Thanks to James, Mike, and Ron for their help. If I ever mention trying to pull off a similar stunt like this again chaps you have my permission to slap me, and hide the workshop keys!

See you all at the Plough later, I'll be the one in the blue Courier Van asleep in the passenger seat. 

posted by David Pearsonhttp://www.blogger.com/profile/00909579384385185863noreply@blogger.com 05th October 2012 00:08am gmt



RBRR Preperation Part IX (Spanner in the works!)

Dash in;


Front suspension, and brakes complete;



Doors skinned, and in etch;



Its at this stage that things went a little pear shaped. I had planned to high build 2k prime, and top coat the doors, and rear tub before I went home last night. However having primed the doors, and the underneath of the tub I couldn't turn the tub over on the trestles on my own to paint the top (well I could but I would have probably damaged the wings). Bad planning on my part, I hadn't thought that there wouldn't be anyone else around at 11 o'clock at night to help me. The plan had been to bolt the painted tub, and doors to the car this morning, and trim it out. So that's put me a full 12 hours out.

One other tricky issue is the bonnet. Having welded the Stanpart drivers wing to the top panel yesterday with no issues, and things seemingly going really well disaster struck. I had previously emptied my sample stores of Stanpart panels to go towards the Coupes build, and one of the few panels I didn't have was a passenger side front wing. A repro was sourced, but when I came to fit it yesterday I was surprised to find it was nearly 1/4" shorter along its length than the Stanpart drivers side. When offered up to the bonnet top it is obviously wrong, and I'm not going to fit it.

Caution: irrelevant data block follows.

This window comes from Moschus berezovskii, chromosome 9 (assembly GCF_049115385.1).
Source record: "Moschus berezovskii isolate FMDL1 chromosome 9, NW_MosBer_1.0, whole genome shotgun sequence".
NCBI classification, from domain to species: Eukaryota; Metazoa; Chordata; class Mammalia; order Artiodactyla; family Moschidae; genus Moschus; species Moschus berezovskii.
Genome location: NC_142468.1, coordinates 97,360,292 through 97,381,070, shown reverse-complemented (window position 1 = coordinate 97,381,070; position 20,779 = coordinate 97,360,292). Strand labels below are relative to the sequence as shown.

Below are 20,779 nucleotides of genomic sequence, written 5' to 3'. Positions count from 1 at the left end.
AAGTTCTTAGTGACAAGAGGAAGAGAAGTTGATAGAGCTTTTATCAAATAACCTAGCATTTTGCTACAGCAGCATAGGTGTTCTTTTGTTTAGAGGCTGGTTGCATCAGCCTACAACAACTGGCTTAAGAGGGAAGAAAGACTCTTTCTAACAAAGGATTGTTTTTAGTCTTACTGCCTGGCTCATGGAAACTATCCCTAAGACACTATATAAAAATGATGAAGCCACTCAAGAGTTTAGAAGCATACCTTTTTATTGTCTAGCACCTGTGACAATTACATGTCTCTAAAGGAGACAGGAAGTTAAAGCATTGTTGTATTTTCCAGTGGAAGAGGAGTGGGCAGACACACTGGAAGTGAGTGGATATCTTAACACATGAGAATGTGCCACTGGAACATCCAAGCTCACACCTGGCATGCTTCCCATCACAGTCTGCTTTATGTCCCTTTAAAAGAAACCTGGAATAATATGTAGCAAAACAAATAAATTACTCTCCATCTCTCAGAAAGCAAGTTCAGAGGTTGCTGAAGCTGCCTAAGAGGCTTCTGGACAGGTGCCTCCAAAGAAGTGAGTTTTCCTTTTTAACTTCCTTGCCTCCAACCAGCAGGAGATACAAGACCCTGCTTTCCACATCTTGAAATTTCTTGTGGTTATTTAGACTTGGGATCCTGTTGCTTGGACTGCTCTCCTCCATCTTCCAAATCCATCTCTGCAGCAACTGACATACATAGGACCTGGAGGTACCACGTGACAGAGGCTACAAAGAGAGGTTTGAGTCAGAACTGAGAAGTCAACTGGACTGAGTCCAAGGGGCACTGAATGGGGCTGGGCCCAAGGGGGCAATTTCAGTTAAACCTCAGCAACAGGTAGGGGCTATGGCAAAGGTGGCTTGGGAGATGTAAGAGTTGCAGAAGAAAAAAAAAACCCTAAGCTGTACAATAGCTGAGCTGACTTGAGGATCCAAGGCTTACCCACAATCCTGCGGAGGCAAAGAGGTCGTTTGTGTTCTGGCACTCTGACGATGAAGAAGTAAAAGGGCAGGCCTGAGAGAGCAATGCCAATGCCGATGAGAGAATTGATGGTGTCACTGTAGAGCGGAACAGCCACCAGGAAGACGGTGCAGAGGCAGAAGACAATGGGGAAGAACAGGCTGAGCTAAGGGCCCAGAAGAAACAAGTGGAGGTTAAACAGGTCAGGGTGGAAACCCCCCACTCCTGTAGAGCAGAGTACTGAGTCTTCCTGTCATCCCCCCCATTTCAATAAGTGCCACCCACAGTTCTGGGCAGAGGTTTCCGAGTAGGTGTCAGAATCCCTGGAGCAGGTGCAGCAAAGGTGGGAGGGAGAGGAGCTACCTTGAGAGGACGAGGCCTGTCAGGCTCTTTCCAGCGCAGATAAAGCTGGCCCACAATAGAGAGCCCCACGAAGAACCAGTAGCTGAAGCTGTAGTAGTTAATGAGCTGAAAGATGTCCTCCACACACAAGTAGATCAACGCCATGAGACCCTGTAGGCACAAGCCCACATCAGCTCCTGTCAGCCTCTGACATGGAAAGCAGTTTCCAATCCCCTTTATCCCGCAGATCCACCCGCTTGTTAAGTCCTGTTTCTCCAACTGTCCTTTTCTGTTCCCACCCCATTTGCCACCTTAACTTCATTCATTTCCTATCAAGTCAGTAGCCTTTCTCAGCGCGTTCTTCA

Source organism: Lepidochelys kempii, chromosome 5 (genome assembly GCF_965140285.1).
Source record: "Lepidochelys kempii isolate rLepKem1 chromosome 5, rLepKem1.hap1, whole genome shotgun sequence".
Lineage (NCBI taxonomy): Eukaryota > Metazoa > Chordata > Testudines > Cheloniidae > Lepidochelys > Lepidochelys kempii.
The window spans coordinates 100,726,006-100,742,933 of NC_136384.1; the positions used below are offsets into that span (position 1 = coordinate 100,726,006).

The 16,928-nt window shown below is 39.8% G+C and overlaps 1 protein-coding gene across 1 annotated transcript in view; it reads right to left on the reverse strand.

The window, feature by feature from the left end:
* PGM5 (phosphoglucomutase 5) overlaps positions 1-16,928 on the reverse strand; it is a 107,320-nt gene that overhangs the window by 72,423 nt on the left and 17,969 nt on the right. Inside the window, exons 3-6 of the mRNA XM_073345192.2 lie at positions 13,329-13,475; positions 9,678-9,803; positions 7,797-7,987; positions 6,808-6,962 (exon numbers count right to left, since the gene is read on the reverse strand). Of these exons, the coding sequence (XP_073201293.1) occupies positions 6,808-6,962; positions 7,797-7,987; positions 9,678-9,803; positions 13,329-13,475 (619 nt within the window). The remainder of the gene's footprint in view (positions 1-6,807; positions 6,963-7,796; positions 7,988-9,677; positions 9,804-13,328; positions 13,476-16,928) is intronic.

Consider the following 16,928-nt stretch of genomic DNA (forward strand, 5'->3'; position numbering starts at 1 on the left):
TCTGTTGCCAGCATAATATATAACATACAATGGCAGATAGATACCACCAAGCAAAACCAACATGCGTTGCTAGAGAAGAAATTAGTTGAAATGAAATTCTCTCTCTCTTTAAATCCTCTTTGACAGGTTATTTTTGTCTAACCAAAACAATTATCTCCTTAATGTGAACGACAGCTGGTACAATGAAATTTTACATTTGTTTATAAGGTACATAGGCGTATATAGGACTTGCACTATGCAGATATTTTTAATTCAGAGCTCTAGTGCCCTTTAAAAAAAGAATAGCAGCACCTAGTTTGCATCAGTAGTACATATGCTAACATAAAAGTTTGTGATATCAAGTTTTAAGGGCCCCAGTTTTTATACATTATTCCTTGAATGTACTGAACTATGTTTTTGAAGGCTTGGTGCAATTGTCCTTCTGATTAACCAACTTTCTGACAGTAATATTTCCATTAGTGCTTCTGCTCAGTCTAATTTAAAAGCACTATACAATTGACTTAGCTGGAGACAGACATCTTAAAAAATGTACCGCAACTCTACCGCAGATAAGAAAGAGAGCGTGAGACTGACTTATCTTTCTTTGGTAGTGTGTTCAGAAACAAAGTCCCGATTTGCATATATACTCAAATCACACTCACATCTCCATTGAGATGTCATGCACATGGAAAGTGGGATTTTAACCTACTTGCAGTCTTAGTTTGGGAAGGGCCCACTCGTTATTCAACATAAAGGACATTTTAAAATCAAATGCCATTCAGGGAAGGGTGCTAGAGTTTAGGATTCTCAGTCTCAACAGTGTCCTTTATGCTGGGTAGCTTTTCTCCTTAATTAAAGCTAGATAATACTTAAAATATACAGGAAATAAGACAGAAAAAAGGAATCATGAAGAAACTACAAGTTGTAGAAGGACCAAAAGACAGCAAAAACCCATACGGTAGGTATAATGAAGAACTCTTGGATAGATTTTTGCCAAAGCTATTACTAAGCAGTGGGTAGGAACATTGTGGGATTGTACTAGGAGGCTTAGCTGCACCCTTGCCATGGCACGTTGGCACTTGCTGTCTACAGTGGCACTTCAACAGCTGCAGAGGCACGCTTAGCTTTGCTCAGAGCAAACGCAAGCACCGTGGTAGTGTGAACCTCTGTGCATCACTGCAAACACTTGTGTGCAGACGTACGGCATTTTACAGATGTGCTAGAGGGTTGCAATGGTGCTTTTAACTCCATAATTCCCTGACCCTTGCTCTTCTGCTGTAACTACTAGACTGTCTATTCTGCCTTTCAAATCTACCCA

Show stopper, might be. I'll plod on today, and see where I get to.

posted by David Pearsonhttp://www.blogger.com/profile/00909579384385185863noreply@blogger.com 04th October 2012 00:06am gmt



RBRR Preperation Part VIII

Painted the bulkhead just before I went home Monday night;


Having started to build up the front suspension earlier that day;



Yesterday I stripped and checked a diff (turned out to be a minter with a lovely gearset) adding new seals in the process. The only small problem was corrosion on the seal diameter of the front flange, and quarter shafts, easily rectified on the lathe with some fine emery.


Having virtually finished the rear suspension and brakes I bolted the bulkhead to the chassis, This stage always gives me a bit of a boost as (in my mind) its already started to look like a car;



Just before I ran out of energy (started at 5.30 am, still going at 10 pm) I managed to get all the sound deadening pads glued back in;



Apologies for the hazy pictures. I must have left my phone lens up when I was painting earlier and as a result I had a fine layer of white overspray on it.

posted by David Pearsonhttp://www.blogger.com/profile/00909579384385185863noreply@blogger.com 02nd October 2012 11:02pm gmt



RBRR Preperation Part VII

Saturday was a bit of a blur with a couple of absolute stars turning up to lend a hand things progressed much better than I had planned.


Mike Weaver at work trying to make a silk purse out of the sows ear 'frilly' bulkhead.



James adding the last repair panel (I hope).

Yesterday (Sunday, I know, who would have thought it) I popped in to spray the chassis, turrets, sills, rear quarter valances, and inside the door frames. Finally some top coat, I can see light at the end of the tunnel.

Thanks again to Mike, and James, much appreciated.

posted by David Pearsonhttp://www.blogger.com/profile/00909579384385185863noreply@blogger.com 01st October 2012 00:07am gmt



RBRR Preperation Part VI